Monroe County-based Mount Airy Casino’s application for a mini-casino in Beaver County has been denied by the Pennsylvania Gaming Control Board (PGCB).

 The Wednesday decision according to board officials was due to the business’s inability to source adequate funding required for the Category 4 casino project.

No category four casino will be built in the Beaver County area.”

Chief counsel for to PGCB, Doug Sherman, said during the hearing…

Unsatisfied requirements:

“Despite Mount Airy’s reasonable efforts to attempt to obtain funding for that project, there were unable to do so. Therefore, they are not able to satisfy financial requirements to establish the operational viability of this particular project,” according to a report from local newspaper the Beaver County Times.

Mount Airy’s proposed casino that was to be situated near Interstate 376 and the Pennsylvania Turnpike was reportedly to feature  750 slot machines, 30 table games and a trio of restaurants.

Disappointing outcome:

For its part, Chief Operating Officer and General Manager for Mount Airy Casino Resort, Todd Greenberg, said…

“We are very disappointed that Mount Airy Casino Resort will not be moving forward with our proposed Category 4 casino in Beaver County.”

Greenberg went on to explain…

“Unfortunately, external factors such as increased competition from new casinos and nearby destination resorts had a larger impact on our revenues than originally anticipated. This additional competition combined with other recent developments such as the Pennsylvania Supreme Court’s recent ruling on the local share assessment had a negative impact on our ability to procure financing for the Beaver County project.“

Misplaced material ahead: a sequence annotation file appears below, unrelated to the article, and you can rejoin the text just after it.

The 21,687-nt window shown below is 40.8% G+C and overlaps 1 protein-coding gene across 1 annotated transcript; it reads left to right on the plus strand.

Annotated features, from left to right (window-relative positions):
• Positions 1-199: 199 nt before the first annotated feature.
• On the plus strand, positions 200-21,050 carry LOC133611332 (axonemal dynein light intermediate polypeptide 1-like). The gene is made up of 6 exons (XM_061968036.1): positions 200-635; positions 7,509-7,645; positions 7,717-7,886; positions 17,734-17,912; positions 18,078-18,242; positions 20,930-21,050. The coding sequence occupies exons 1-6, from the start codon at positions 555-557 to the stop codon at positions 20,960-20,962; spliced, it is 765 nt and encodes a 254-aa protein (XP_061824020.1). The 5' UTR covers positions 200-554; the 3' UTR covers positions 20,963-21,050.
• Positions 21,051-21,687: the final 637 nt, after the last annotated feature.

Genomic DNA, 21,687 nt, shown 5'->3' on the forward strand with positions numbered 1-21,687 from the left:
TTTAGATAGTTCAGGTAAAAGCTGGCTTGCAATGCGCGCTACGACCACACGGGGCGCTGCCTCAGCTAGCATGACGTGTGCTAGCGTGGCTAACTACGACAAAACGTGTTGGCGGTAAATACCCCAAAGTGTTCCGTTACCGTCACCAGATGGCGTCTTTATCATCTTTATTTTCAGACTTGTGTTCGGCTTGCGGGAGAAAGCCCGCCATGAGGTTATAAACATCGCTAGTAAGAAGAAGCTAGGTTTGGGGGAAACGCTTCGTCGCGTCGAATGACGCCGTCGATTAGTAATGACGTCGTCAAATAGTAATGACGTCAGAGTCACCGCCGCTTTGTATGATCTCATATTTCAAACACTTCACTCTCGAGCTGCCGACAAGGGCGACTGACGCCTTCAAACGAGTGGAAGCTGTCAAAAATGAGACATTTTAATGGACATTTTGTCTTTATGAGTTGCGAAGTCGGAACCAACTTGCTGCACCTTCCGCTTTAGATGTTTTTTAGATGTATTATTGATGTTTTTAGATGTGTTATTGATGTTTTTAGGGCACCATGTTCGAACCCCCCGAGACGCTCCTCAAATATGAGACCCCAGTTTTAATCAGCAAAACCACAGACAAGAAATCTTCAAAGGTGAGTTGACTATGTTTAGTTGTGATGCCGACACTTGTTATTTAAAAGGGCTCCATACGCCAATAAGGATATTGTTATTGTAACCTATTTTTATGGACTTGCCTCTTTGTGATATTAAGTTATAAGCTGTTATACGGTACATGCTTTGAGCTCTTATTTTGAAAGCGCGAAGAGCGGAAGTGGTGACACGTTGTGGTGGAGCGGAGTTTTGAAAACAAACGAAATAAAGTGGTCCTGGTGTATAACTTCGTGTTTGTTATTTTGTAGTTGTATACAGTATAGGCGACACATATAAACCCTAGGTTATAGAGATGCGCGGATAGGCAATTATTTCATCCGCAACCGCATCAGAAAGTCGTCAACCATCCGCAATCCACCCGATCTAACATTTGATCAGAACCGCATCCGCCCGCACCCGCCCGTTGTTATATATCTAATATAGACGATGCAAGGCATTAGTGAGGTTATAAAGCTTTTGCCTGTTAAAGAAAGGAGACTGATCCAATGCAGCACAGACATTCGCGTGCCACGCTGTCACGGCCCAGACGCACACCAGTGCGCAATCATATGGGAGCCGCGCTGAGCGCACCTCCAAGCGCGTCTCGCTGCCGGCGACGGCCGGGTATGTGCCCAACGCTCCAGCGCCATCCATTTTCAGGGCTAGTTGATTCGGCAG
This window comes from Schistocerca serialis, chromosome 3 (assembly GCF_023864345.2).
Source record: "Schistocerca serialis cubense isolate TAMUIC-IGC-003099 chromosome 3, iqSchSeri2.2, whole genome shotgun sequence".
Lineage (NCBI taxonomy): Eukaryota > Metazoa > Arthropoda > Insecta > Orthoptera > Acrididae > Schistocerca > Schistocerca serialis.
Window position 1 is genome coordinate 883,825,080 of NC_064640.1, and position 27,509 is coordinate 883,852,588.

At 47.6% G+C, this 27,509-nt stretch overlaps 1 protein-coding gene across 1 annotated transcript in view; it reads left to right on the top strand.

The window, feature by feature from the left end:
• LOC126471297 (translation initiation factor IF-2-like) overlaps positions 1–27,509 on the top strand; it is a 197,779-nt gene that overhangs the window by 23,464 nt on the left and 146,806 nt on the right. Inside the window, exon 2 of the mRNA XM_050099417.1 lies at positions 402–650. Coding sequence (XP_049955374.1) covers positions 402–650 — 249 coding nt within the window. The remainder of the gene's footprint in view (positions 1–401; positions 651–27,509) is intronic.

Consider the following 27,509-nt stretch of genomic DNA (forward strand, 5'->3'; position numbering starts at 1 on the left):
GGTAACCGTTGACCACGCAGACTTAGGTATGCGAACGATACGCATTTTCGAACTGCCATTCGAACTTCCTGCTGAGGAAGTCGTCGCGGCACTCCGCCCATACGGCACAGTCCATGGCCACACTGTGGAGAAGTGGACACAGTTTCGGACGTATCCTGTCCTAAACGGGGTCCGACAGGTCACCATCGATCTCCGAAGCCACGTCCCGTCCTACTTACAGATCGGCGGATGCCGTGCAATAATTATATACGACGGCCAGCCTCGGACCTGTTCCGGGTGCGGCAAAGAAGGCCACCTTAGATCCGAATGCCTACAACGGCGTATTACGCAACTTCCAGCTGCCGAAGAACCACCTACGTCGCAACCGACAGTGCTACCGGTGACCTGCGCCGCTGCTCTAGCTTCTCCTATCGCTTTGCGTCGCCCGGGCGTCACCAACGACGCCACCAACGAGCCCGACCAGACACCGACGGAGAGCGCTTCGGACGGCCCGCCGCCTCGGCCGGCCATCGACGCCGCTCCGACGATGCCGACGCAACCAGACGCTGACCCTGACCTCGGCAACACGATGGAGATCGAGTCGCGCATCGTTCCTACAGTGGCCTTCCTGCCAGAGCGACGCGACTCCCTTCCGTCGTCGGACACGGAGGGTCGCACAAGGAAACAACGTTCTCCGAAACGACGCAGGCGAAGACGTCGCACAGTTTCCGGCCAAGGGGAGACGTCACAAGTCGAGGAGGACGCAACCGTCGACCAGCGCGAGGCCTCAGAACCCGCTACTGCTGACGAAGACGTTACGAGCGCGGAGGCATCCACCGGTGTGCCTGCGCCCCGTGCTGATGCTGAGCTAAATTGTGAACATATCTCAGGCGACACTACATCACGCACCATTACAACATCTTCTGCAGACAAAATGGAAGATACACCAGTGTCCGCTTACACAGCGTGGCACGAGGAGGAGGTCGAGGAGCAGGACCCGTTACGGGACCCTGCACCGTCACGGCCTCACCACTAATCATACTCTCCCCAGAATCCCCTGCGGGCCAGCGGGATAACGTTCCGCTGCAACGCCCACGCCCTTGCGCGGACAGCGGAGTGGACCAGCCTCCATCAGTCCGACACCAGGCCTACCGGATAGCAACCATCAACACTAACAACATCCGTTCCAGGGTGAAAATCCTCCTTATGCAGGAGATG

Successful bid:

In February, Mount Airy #1 LLC won the right to open the eastern state’s third min-casino when its bid of nearly $21.2 million was accepted by the PGCB. The Board’s denial will see 75 percent of that fee returned to the operator, while about $5.3 million will be retained by the state, according to the report.

Soon after the successful bid, and after first conducting a local impact study, a traffic study and other research, Mounty Airy purchased over 100 acres of land near Interstate 376 and the Pennsylvania Turnpike and submitted a formal application to the gaming board to build a mini-casino and entertainment complex in Big Beaver.

The PGCB, at the time, had hoped to auction ten new Category 4 (satellite) licenses before the end of July 2018, featuring minimum $7.5 million bids as a way to help the eastern state fill its bulging $2.2 billion annual budget deficit.

Hopes dashed:

As it turned out, that would hope would not be realized after in July this year state gaming officials approved a motion to re-implement the auction process that ended in April of 2018 after it received zero bids for a sixth license.

On September 6, 2019, the PGCB hosted an auction to begin the bidding process again for satellite casino licensing. However, the Board’s second attempt also failed to draw in any bids after the first five auctions garnered $127 million in bids to secure the right to obtain licensing.

Courtesy of wide-ranging gaming legislation signed into law by Pennsylvania Governor Tom Wolf in October 2017, the Gaming Control Board was authorized to award up to 10 Category 4 Slot Machine Operator Licenses through an auction process that was conducted from January to April 2018.

Alternative use:

Chairman of the Beaver County Board of Commissioners, Daniel Camp, reportedly said that he was disappointed in the decision…

“It’s disappointing that representatives from Mount Airy held up prime property in Big Beaver borough that could have been developed into different uses for so long,“ Camp said. “It is a hit to the county.“

Approved projects:

Currently, two of the projects have received approval by the Board to begin construction. According to the PGCB, they include:

Awaiting approval:

In addition to Mount Airy #1, LLC, two Category 4 projects have submitted applications, after winning at auction last year, with their final award still pending. They include Mountainview Thoroughbred Racing Association, LLC, which is seeking a second Category 4 license to construct a mini-casino in Springettsbury Township, York County, after a successful bid price of $50,100,000, and Greenwood Gaming and Entertainment Inc., operates the Parx Casino and after a winning bid price of $8,111,000 seeks a license to construct a satellite casino in Shippensburg Township, Cumberland County.